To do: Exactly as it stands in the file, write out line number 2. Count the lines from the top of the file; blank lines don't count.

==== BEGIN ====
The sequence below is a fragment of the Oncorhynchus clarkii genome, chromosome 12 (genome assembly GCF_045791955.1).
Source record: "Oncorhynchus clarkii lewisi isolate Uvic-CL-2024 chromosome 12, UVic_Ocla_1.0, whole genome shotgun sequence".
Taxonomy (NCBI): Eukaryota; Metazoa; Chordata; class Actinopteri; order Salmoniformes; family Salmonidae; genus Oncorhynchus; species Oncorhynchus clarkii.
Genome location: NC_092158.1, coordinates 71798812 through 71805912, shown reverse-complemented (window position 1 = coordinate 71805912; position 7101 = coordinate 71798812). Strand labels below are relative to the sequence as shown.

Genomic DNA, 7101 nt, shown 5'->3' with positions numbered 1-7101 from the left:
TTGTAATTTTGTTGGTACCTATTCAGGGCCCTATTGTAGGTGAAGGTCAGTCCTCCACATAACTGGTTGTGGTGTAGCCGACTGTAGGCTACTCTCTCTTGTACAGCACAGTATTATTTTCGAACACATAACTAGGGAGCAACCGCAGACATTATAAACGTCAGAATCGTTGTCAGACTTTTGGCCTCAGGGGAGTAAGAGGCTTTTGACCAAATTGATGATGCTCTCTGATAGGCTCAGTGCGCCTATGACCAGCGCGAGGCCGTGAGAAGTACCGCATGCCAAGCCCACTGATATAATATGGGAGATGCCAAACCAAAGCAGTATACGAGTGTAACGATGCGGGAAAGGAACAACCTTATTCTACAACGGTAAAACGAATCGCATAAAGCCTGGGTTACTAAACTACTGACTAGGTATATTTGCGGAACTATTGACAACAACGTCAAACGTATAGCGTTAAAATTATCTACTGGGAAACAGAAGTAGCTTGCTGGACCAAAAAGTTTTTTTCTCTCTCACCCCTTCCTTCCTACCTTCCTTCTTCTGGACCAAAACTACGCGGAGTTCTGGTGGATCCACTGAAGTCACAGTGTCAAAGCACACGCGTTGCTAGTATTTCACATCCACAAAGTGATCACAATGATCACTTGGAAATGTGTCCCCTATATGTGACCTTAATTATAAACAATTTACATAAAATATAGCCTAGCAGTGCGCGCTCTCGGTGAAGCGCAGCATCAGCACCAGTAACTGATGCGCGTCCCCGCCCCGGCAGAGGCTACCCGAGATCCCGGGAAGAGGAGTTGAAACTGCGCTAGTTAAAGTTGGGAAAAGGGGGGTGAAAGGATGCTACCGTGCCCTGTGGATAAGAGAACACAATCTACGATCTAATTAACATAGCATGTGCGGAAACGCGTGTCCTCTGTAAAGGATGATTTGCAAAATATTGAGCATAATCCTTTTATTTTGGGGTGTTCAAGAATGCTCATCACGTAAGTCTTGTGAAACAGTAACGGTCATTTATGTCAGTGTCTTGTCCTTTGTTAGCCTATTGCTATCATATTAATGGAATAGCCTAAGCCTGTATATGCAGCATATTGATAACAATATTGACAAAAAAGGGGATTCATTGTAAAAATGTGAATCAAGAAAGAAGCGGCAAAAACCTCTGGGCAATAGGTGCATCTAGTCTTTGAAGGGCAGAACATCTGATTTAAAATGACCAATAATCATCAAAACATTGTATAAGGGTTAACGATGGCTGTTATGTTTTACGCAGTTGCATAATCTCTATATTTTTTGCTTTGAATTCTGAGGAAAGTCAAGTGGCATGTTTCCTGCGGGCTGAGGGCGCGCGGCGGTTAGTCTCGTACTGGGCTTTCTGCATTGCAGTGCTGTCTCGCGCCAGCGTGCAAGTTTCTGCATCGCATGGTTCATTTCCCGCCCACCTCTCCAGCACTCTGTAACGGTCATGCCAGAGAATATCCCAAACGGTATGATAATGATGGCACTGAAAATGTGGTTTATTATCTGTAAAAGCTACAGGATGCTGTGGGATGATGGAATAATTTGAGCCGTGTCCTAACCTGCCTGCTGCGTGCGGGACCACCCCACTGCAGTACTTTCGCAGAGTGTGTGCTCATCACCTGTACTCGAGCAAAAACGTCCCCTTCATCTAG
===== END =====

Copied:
Source record: "Oncorhynchus clarkii lewisi isolate Uvic-CL-2024 chromosome 12, UVic_Ocla_1.0, whole genome shotgun sequence".